Points and Miles
This can really apply to any trip pretty much, but I thought it was worth mentioning. Using points and miles (whether you accumulated them through other trips or by using a credit card with these benefits) can help you to get a trip like this for free, or close to it.
Consider the Length
A lot of people seem to think that going to such a far away destination only becomes “worth it” if they are spending, at a minimum, two weeks or even more. But you could save an extra $5,000 to $10,000 by cutting that duration in half when visiting Tahiti. That’s enough money for another trip! With the exception of when I was on my world trip a few years ago, my across-the-globe international destinations usually never exceed ten days (including travel time, so about eight or nine full days total). This is always enough. For French Polynesia, we spent eight full days (four in Moorea, three in Bora Bora, and one in Tahiti) and as absolutely amazing as it was, I was still completely satisfied with this amount of time and ready to go home by the end of it.
While it’s nice to have a fancy meal here and there during your trip, especially if you’re celebrating something special, try to dine outside of the resort as much as possible and you will save A LOT of money. This is especially easy if you’re on Moorea or if you’re visiting Tahiti (in Bora Bora, all the resorts are located on motus, or little islands. To get to the main island, you need to take a boat).
Excursions and Activities
Do not book these through your hotel unless you want to pay a lot more. For example, I did an ATV tour in Moorea. I went with ATV Tours Moorea, but I found them myself on the Internet and made a booking with them directly. The resort I stayed at also offered ATV tours of the island for substantially more money. The funny thing is that the tour would have been exactly the same, and very likely would have used the same company. You are not any “safer” or more “protected” by booking through the resort. They just use the same outside vendors that you could’ve found on your own. (By the way, I highly, highly recommend doing this with cruises, also.)
What Not to Skimp On
If you’re going to French Polynesia or visiting Tahiti, stay in an overwater bungalow! It will usually cost more money than a normal room, but it is so worth it. It’s one of the main reasons to visit French Polynesia. If you just want a beautiful beach with crystal clear waters, there are a lot of amazing places around the world that you can visit for a lot of cheaper. With that being said…
Is French Polynesia Really What You Want?
If you haven’t traveled much (or at all) and you’re thinking about French Polynesia for your honeymoon or anniversary, ask yourself why. If you’ve settled on a tropical destination, you may have come to the conclusion that French Polynesia is the best choice, but it may not be the ideal choice for you and your partner. What do you two like to do? How much do you want to spend? Does the idea of spending all (or a great deal) of your time at the resort appeal to you, or do you want a trip that gives you a ton of places to see? Bear in mind that as beautiful as French Polynesia is, it’s not really a “beachy” destination. It is mostly coral, lagoons, and volcanic ash, so with the exception of the sandy white beach areas that your resort will have and the black sand beaches of Tahiti, there aren’t very many beaches in French Polynesia, at all.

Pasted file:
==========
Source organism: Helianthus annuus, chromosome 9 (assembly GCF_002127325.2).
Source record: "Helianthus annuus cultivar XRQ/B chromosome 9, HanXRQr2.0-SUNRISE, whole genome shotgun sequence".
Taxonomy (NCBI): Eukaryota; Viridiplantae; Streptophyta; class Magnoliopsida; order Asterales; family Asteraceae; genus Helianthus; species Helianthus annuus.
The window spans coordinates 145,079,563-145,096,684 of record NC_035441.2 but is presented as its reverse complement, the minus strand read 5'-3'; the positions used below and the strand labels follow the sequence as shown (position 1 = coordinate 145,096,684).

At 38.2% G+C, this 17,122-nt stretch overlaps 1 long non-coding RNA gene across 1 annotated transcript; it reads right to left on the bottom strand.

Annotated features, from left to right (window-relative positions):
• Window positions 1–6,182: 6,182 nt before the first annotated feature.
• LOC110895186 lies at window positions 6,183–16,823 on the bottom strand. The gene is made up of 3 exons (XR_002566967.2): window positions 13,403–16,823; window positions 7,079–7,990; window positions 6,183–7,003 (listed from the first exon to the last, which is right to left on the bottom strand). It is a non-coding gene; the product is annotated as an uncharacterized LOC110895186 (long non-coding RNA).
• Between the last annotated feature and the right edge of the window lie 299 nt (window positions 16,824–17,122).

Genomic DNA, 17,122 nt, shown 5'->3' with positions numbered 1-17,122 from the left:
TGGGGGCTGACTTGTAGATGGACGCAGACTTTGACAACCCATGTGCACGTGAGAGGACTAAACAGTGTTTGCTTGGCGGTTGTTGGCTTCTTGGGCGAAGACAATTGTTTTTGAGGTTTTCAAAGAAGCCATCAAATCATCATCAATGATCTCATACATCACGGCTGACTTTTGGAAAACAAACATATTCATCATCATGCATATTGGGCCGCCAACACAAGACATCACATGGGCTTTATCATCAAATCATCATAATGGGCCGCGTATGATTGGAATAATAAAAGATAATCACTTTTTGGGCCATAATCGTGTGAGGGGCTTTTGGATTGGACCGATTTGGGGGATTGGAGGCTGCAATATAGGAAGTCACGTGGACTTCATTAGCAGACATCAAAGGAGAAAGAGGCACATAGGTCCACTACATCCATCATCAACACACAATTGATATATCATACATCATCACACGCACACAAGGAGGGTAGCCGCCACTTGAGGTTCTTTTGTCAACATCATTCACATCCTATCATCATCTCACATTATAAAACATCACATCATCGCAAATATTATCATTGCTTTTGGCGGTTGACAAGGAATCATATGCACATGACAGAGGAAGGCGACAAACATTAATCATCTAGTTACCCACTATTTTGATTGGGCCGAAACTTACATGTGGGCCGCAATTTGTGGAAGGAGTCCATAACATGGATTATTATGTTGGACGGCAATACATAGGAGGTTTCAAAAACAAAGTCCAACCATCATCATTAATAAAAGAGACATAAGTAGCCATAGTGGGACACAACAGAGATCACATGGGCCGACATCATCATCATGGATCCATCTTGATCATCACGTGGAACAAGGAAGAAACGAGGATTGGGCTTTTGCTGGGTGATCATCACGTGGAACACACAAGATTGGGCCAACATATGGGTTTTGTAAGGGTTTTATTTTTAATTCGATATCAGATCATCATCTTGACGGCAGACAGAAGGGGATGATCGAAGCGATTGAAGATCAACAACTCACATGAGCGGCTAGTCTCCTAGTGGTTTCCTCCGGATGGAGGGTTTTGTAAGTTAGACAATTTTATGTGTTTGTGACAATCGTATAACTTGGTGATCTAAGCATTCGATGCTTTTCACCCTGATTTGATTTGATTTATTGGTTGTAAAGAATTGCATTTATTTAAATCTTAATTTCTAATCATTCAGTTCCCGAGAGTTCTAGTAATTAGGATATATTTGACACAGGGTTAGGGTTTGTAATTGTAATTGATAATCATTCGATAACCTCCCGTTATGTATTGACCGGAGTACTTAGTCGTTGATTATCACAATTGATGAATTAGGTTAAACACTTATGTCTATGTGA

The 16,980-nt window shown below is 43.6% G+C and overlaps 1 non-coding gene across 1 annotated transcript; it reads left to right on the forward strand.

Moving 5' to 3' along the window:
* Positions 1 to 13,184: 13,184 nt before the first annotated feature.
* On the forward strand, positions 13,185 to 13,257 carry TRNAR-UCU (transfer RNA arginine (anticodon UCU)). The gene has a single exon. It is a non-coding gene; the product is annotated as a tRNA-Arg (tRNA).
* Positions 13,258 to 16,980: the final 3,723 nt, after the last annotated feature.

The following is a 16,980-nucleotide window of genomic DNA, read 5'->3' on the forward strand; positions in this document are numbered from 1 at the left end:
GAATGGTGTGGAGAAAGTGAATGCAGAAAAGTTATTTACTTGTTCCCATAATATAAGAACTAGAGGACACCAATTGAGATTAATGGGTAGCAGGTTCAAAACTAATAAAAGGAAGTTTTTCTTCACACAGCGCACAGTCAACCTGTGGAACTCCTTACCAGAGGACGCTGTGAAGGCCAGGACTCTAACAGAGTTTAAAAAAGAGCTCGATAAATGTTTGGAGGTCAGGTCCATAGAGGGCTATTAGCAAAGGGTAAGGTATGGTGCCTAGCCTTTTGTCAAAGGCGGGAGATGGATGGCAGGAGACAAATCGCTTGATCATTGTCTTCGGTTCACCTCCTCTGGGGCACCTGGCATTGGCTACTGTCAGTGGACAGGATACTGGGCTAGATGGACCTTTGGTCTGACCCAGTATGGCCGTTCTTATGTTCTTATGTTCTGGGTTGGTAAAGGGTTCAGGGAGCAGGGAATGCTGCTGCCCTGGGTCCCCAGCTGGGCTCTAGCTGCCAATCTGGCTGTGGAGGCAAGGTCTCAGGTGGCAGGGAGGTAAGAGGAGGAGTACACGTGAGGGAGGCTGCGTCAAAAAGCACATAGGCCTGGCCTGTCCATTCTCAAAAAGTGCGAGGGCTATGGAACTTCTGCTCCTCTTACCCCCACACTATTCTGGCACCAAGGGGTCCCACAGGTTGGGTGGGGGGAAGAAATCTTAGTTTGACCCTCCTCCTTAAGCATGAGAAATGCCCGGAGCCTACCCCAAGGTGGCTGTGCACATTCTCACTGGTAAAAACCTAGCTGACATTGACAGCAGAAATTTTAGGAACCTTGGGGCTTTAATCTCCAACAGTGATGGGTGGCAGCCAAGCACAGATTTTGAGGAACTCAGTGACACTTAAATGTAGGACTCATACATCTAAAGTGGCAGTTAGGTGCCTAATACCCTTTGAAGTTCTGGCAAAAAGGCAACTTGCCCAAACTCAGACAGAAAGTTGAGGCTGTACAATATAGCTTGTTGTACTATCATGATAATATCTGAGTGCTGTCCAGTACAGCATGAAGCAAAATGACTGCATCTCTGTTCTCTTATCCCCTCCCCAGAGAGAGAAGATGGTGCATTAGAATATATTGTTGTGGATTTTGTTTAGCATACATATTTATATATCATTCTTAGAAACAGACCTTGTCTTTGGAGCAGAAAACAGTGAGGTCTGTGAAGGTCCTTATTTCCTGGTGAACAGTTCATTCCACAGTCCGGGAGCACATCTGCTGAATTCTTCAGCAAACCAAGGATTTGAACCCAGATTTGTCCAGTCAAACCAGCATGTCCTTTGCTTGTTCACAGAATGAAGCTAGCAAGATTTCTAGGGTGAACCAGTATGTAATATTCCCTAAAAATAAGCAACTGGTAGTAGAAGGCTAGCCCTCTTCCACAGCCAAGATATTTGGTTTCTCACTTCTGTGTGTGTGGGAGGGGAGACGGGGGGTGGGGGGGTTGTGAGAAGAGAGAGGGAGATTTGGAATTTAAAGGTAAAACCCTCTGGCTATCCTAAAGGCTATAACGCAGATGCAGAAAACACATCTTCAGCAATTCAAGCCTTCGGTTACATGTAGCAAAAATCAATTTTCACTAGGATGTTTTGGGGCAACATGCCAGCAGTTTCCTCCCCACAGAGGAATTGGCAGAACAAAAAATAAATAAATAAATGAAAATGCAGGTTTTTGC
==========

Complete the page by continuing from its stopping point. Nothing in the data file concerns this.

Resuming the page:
If you still find that a French Polynesia trip is too expensive, even with the tips I’ve offered, and/or you want something a little…different and with more beaches, there are alternatives that are not only cheaper, but may be places that you and your partner would genuinely have a better time at.
Hawaii is one of these places. They don’t have overwater bungalows and the water isn’t nearly as beautiful, but no passport is needed and there are so many different beaches to visit and activities to do. The room costs, activities, and airfare? All cheaper. A lot cheaper. My personal favorite is Kauai, hands down. But you can’t really go wrong with Hawaii.
My other recommendation would be Thailand. The initial airfare is expensive, but once you get over there, everything is very cheap. And it has some of the most beautiful beaches you will ever visit!
Essential Travel Information
Flights to Tahiti: If you’re planning a budget trip to French Polynesia, you’ll fly to PPT Airport in Tahiti. From there, you’ll fly on a regional plane (or take a ferry) to nearby islands, such as Moorea. Use FlightHub or other similar airfare search engines to find the best price possible, as these tools will quickly compare the different options available for your travel dates/departure airport.
Hotel booking: In Moorea, we stayed at the Hilton Moorea Lagoon Resort And Spa. With an average nightly rate of around $400, it’s certainly a lot cheaper than Bora Bora lodging, and you get a very similar experience.